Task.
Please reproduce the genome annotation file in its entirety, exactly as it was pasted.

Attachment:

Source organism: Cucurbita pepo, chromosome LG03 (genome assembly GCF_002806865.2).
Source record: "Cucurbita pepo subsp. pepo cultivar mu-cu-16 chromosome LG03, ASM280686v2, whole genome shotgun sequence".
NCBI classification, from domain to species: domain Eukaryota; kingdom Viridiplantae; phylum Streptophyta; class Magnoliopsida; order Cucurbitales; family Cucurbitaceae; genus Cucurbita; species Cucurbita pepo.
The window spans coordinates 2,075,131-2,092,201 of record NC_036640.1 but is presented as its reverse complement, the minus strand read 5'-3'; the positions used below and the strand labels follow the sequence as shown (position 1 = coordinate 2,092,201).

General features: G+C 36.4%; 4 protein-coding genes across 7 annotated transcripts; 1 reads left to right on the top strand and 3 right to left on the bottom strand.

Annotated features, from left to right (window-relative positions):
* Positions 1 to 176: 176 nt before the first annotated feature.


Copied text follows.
Source organism: Cucurbita pepo, chromosome LG03 (genome assembly GCF_002806865.2).
Source record: "Cucurbita pepo subsp. pepo cultivar mu-cu-16 chromosome LG03, ASM280686v2, whole genome shotgun sequence".
NCBI classification, from domain to species: domain Eukaryota; kingdom Viridiplantae; phylum Streptophyta; class Magnoliopsida; order Cucurbitales; family Cucurbitaceae; genus Cucurbita; species Cucurbita pepo.
The window spans coordinates 2,075,131-2,092,201 of record NC_036640.1 but is presented as its reverse complement, the minus strand read 5'-3'; the positions used below and the strand labels follow the sequence as shown (position 1 = coordinate 2,092,201).

General features: G+C 36.4%; 4 protein-coding genes across 7 annotated transcripts; 1 reads left to right on the top strand and 3 right to left on the bottom strand.

Annotated features, from left to right (window-relative positions):
* Positions 1 to 176: 176 nt before the first annotated feature.